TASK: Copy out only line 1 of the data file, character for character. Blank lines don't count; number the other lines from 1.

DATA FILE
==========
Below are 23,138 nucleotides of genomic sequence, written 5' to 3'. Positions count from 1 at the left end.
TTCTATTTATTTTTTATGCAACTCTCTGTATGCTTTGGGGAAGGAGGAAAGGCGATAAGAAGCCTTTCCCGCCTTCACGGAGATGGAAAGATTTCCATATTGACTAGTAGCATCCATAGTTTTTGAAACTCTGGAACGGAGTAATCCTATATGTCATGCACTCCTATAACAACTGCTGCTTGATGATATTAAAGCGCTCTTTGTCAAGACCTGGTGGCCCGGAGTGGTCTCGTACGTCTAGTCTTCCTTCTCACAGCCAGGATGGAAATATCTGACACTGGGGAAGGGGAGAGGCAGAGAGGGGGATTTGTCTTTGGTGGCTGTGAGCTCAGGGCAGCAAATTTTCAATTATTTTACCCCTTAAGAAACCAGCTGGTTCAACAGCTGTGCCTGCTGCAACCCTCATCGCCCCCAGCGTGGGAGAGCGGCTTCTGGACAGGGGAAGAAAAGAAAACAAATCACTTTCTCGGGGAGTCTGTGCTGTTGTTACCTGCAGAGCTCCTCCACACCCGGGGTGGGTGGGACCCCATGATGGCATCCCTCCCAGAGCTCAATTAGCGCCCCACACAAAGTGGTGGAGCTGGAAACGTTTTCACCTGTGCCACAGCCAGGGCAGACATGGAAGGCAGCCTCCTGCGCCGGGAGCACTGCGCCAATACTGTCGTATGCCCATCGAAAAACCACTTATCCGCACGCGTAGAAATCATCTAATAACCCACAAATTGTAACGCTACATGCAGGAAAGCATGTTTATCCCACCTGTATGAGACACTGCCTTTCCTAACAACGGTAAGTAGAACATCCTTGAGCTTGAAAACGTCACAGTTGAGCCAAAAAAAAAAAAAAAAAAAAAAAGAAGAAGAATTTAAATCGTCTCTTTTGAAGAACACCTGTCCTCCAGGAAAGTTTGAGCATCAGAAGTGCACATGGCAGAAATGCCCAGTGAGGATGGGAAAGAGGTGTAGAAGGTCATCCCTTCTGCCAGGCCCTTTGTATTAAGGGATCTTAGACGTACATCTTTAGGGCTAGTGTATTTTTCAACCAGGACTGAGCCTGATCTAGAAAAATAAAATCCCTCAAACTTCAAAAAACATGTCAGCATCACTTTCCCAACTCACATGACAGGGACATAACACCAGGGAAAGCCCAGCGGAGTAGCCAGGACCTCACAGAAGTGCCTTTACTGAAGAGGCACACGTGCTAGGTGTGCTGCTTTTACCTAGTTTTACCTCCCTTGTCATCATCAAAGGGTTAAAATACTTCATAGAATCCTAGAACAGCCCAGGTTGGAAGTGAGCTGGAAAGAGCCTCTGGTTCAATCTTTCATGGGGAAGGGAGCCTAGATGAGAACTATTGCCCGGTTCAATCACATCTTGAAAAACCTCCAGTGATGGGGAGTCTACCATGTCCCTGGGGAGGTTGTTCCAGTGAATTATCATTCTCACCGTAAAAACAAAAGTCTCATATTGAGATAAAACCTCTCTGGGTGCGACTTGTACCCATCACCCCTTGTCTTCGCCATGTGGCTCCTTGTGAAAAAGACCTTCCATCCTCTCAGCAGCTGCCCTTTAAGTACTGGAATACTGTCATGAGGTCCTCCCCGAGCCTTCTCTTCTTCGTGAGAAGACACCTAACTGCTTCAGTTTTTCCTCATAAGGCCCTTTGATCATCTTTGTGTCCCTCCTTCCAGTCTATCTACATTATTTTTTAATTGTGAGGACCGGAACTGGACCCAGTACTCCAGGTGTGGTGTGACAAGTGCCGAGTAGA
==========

Below are 23,138 nucleotides of genomic sequence, written 5' to 3'. Positions count from 1 at the left end.